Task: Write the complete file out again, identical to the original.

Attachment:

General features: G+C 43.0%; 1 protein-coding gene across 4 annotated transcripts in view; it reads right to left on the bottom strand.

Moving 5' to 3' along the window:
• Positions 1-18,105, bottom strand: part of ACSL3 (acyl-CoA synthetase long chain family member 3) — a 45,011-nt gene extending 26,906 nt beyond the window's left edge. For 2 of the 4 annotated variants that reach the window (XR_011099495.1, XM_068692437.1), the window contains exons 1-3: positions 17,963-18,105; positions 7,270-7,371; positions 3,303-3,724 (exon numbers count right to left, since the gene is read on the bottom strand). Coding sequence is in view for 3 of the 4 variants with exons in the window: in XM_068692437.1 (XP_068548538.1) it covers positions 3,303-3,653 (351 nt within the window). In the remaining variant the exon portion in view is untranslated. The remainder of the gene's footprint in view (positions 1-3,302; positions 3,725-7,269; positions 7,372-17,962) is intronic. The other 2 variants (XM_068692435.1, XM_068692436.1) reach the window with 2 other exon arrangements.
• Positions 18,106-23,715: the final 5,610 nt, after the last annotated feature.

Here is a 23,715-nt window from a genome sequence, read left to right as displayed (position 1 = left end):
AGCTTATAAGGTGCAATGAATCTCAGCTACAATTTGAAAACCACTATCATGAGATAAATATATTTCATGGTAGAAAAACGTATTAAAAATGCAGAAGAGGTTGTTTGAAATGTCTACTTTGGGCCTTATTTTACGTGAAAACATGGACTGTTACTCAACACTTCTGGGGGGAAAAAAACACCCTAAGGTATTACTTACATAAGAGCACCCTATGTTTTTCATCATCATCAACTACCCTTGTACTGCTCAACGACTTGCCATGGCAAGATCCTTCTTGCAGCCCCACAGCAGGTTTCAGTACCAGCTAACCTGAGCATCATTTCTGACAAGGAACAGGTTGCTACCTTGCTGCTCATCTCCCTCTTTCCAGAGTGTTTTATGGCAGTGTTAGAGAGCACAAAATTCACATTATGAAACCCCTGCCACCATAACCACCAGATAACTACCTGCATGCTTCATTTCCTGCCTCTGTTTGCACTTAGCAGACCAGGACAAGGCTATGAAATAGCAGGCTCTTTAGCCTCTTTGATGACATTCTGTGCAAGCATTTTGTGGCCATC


General features: G+C 43.0%; 1 protein-coding gene across 4 annotated transcripts in view; it reads right to left on the bottom strand.

Moving 5' to 3' along the window:
• Positions 1-18,105, bottom strand: part of ACSL3 (acyl-CoA synthetase long chain family member 3) — a 45,011-nt gene extending 26,906 nt beyond the window's left edge. For 2 of the 4 annotated variants that reach the window (XR_011099495.1, XM_068692437.1), the window contains exons 1-3: positions 17,963-18,105; positions 7,270-7,371; positions 3,303-3,724 (exon numbers count right to left, since the gene is read on the bottom strand). Coding sequence is in view for 3 of the 4 variants with exons in the window: in XM_068692437.1 (XP_068548538.1) it covers positions 3,303-3,653 (351 nt within the window). In the remaining variant the exon portion in view is untranslated. The remainder of the gene's footprint in view (positions 1-3,302; positions 3,725-7,269; positions 7,372-17,962) is intronic. The other 2 variants (XM_068692435.1, XM_068692436.1) reach the window with 2 other exon arrangements.
• Positions 18,106-23,715: the final 5,610 nt, after the last annotated feature.

Here is a 23,715-nt window from a genome sequence, read left to right as displayed (position 1 = left end):
AGCTTATAAGGTGCAATGAATCTCAGCTACAATTTGAAAACCACTATCATGAGATAAATATATTTCATGGTAGAAAAACGTATTAAAAATGCAGAAGAGGTTGTTTGAAATGTCTACTTTGGGCCTTATTTTACGTGAAAACATGGACTGTTACTCAACACTTCTGGGGGGAAAAAAACACCCTAAGGTATTACTTACATAAGAGCACCCTATGTTTTTCATCATCATCAACTACCCTTGTACTGCTCAACGACTTGCCATGGCAAGATCCTTCTTGCAGCCCCACAGCAGGTTTCAGTACCAGCTAACCTGAGCATCATTTCTGACAAGGAACAGGTTGCTACCTTGCTGCTCATCTCCCTCTTTCCAGAGTGTTTTATGGCAGTGTTAGAGAGCACAAAATTCACATTATGAAACCCCTGCCACCATAACCACCAGATAACTACCTGCATGCTTCATTTCCTGCCTCTGTTTGCACTTAGCAGACCAGGACAAGGCTATGAAATAGCAGGCTCTTTAGCCTCTTTGATGACATTCTGTGCAAGCATTTTGTGGCCATC